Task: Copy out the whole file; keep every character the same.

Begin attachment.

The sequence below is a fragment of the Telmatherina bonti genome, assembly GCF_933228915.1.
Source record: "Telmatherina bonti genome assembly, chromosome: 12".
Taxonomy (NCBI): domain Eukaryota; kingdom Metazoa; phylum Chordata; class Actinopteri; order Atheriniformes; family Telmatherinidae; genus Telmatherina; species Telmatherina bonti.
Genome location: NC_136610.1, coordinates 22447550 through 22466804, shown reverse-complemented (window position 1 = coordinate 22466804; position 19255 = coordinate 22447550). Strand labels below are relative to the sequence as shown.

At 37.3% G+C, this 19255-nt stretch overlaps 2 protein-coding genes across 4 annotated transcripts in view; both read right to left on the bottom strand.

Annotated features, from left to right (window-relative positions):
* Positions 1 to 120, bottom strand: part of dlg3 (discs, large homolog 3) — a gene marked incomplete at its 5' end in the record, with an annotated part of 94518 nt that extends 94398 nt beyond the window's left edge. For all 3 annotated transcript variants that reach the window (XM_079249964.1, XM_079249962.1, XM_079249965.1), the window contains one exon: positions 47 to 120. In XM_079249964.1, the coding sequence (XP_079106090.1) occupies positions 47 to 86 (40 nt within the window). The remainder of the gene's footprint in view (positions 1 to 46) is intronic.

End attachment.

The sequence below is a fragment of the Telmatherina bonti genome, assembly GCF_933228915.1.
Source record: "Telmatherina bonti genome assembly, chromosome: 12".
Taxonomy (NCBI): domain Eukaryota; kingdom Metazoa; phylum Chordata; class Actinopteri; order Atheriniformes; family Telmatherinidae; genus Telmatherina; species Telmatherina bonti.
Genome location: NC_136610.1, coordinates 22447550 through 22466804, shown reverse-complemented (window position 1 = coordinate 22466804; position 19255 = coordinate 22447550). Strand labels below are relative to the sequence as shown.

At 37.3% G+C, this 19255-nt stretch overlaps 2 protein-coding genes across 4 annotated transcripts in view; both read right to left on the bottom strand.

Annotated features, from left to right (window-relative positions):
* Positions 1 to 120, bottom strand: part of dlg3 (discs, large homolog 3) — a gene marked incomplete at its 5' end in the record, with an annotated part of 94518 nt that extends 94398 nt beyond the window's left edge. For all 3 annotated transcript variants that reach the window (XM_079249964.1, XM_079249962.1, XM_079249965.1), the window contains one exon: positions 47 to 120. In XM_079249964.1, the coding sequence (XP_079106090.1) occupies positions 47 to 86 (40 nt within the window). The remainder of the gene's footprint in view (positions 1 to 46) is intronic.